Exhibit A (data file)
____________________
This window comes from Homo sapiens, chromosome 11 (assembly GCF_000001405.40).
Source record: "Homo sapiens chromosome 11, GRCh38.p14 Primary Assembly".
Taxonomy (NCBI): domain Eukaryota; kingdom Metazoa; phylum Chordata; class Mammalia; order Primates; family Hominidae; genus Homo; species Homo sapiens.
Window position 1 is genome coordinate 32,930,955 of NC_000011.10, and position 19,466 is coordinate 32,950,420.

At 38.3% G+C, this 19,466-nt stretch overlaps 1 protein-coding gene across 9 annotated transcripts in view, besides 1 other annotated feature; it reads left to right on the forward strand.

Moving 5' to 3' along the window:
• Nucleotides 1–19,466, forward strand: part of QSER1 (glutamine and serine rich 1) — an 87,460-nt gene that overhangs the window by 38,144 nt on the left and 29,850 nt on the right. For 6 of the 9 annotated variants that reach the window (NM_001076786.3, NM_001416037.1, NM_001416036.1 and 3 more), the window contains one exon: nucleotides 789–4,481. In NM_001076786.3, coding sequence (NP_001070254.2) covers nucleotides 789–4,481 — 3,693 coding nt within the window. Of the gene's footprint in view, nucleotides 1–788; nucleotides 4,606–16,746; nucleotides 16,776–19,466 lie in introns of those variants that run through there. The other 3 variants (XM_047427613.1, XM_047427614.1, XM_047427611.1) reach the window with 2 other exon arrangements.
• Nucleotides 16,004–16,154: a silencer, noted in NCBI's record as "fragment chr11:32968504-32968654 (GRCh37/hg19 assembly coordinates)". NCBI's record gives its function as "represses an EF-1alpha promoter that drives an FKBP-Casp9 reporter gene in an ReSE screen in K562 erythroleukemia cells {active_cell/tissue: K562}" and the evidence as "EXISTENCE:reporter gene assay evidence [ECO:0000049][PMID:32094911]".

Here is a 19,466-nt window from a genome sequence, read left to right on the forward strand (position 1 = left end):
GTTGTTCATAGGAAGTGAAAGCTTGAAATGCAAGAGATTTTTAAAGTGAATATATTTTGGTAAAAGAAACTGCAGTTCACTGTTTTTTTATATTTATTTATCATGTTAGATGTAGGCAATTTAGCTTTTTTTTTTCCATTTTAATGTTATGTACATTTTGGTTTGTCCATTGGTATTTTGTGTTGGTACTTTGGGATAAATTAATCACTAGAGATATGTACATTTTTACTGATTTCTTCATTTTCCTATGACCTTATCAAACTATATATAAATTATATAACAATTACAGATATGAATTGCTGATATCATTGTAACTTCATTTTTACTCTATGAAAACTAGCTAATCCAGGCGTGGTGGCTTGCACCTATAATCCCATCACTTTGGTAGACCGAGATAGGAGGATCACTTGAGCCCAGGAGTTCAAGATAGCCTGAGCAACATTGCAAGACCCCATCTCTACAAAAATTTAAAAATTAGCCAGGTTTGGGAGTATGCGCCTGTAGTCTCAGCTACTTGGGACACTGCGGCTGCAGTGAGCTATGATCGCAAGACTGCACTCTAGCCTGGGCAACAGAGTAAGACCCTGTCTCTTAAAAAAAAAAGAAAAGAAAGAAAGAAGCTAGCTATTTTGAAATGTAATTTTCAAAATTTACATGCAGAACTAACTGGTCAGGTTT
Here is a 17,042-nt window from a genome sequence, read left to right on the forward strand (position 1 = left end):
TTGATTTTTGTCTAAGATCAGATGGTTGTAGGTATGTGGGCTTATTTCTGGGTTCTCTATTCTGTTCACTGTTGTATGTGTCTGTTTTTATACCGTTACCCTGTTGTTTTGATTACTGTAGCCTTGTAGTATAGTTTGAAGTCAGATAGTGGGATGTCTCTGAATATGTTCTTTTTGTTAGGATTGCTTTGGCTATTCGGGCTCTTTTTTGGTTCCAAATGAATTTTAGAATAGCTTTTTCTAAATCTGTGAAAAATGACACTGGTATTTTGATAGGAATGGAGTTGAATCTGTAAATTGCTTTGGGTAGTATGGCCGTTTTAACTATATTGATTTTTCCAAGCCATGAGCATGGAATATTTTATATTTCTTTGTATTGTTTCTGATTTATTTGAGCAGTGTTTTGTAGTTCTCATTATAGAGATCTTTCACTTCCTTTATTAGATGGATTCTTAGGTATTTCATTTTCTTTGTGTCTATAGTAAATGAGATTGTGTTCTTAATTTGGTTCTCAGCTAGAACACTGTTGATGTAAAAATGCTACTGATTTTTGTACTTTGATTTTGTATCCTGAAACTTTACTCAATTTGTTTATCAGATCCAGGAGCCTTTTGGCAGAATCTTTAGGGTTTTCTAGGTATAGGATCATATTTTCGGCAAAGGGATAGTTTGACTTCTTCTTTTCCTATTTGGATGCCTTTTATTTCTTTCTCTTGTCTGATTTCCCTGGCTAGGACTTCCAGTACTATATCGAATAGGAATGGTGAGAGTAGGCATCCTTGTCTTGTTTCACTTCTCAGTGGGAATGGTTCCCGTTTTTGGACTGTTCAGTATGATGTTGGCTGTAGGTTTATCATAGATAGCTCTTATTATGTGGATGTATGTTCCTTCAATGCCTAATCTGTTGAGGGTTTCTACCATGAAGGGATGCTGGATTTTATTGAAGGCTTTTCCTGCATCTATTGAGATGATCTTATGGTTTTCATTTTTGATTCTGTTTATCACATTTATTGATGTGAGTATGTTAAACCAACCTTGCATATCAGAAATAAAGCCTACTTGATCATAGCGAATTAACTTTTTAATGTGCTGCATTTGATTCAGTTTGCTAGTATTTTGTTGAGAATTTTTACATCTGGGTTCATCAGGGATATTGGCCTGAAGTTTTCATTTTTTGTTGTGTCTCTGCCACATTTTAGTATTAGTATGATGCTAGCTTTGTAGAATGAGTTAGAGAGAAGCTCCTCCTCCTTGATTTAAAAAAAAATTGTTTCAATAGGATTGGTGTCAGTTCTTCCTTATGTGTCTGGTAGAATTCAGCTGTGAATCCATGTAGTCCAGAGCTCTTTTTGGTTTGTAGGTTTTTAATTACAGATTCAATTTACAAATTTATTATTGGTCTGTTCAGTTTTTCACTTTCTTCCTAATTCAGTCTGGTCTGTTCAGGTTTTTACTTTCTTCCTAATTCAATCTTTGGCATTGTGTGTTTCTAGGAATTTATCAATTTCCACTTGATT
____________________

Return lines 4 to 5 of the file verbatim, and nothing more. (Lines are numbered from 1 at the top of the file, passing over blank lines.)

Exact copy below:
Window position 1 is genome coordinate 32,930,955 of NC_000011.10, and position 19,466 is coordinate 32,950,420.

At 38.3% G+C, this 19,466-nt stretch overlaps 1 protein-coding gene across 9 annotated transcripts in view, besides 1 other annotated feature; it reads left to right on the forward strand.